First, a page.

Officials at Dublin Airport had earlier warned of “significant queues” for passengers at the country’s main airport.
Some travelling were told they could miss flights due to the extent of the queues, with 50,000 passengers expected to pass through the airport on Sunday.
Officials pledged to try to compensate all passengers who have missed flights or had plans disrupted, if additional costs are incurred.
Taoiseach Micheal Martin, speaking from Lebanon, said the situation was “not satisfactory”.
“The minister will be engaging with them and Government will be discussing this and reviewing this in terms of the huge numbers and the delays and so on.
“It’s not satisfactory.”
Kevin Cullinane, the group head of communications for Daa, the body that runs the airport, admitted they had got things “wrong” on Sunday.
“Significantly, we did not have sufficient staff manning sufficient posts throughout the airport to cope with demand early on and hence queues built up,” he told RTE radio.
“We clearly did not have enough lanes open in security from early on this morning, for the numbers who presented themselves at that hour of the morning. And that caused obviously a compounding effect throughout the morning.”
We have to put our hands up and say we got that wrong and we wish we had more staff available this morning to rectify that situation quicker than we did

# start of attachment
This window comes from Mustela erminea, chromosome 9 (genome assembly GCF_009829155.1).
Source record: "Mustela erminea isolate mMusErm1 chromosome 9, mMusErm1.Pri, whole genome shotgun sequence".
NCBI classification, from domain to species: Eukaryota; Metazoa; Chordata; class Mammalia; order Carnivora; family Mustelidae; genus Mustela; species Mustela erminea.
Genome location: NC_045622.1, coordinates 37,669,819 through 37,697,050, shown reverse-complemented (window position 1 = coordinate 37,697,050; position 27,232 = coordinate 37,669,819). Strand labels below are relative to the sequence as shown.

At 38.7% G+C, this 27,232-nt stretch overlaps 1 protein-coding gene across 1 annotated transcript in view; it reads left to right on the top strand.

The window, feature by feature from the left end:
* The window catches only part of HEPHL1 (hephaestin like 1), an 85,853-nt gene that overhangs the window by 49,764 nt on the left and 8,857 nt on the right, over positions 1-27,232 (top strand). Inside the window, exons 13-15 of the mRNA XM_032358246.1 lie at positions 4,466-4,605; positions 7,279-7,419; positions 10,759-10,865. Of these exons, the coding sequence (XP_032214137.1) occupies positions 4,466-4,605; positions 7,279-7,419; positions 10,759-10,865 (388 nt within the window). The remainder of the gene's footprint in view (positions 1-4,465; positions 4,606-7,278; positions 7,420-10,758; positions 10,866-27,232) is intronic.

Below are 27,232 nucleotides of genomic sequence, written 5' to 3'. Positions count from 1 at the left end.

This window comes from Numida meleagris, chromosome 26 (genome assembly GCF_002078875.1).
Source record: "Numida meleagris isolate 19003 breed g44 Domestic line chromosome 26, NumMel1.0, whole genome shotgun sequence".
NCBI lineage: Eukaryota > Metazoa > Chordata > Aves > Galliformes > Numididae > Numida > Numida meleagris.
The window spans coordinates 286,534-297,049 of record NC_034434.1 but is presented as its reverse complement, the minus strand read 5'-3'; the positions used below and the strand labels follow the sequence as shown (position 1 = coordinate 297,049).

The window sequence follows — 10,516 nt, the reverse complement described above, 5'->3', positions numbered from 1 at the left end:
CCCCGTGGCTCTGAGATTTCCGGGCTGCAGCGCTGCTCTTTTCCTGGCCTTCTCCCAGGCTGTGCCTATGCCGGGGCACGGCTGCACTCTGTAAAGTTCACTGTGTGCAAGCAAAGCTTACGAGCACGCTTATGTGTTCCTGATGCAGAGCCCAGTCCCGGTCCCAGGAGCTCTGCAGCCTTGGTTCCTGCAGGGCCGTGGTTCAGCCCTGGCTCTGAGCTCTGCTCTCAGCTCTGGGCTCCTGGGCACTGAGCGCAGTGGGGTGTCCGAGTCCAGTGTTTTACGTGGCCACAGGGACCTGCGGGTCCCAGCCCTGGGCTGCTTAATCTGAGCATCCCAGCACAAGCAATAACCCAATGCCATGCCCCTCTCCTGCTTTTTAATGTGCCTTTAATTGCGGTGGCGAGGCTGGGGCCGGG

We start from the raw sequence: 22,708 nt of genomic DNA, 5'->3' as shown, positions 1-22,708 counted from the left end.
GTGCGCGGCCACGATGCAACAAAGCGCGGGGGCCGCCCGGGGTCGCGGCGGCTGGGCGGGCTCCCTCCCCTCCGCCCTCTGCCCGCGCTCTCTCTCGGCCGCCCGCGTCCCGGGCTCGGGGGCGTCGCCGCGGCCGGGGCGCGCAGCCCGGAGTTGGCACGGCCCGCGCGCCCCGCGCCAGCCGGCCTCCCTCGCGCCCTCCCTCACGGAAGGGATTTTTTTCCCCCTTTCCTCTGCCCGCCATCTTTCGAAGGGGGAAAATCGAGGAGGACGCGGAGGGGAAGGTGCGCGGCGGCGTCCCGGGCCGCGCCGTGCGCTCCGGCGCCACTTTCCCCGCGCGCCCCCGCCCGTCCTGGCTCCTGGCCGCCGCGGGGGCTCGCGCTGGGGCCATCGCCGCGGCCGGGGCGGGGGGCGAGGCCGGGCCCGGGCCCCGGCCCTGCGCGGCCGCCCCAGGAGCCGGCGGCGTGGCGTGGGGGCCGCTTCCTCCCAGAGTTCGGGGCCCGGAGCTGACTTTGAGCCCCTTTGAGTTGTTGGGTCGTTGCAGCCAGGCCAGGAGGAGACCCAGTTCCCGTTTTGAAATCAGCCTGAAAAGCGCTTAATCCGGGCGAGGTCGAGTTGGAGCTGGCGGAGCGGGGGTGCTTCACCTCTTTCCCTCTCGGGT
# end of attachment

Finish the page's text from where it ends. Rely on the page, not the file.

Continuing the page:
Kevin Cullinane, Daa
He pledged that Dublin Airport will try to compensate all passengers who have missed flights or had plans disrupted, if additional costs are incurred.
Mr Cullinane also said airlines were providing passengers with the option of booking different flights later on Sunday or Monday, without an additional cost.
“We will look at each case on a case-by-case basis but we’ll be doing our level best to make sure that nobody will be out of pocket for missing a flight today as a results of these queues at Dublin Airport.”
Passengers have faced lengthy waits and scenes of disorder at Dublin Airport in recent months.
The airport has previously said it is trying to rebound from the impact of the pandemic and has blamed shortages in fully trained staff working at the country’s busiest airport.
Mr Cullinane said there will be an additional 370 security staff in the airport from June.
“Clearly we didn’t have and we still don’t have sufficient numbers to cater for this,” he said.
“We have to put our hands up and say we got that wrong and we wish we had more staff available this morning to rectify that situation quicker than we did.”
He said that the situation was now “under control” at Terminal 1, but lengthy queues could be expected at Terminal 2 for the next couple of hours.
In a statement earlier, a spokesperson for the airport said: “Dublin Airport is experiencing significant queues for airline check-in, bag drop and security screening this morning as 50,000 passengers are expected to depart over the course of the day.
“Queuing outside both terminals has been deployed since early morning as part of Dublin Airport’s contingency plans for the increased numbers of passengers travelling.
“Due to significant queues inside the terminals passengers queueing outside the terminal have been advised they may not make their flight and may need to contact their airline to rebook.
“Dublin Airport sincerely apologises for the obvious frustration and inconvenience this is causing.”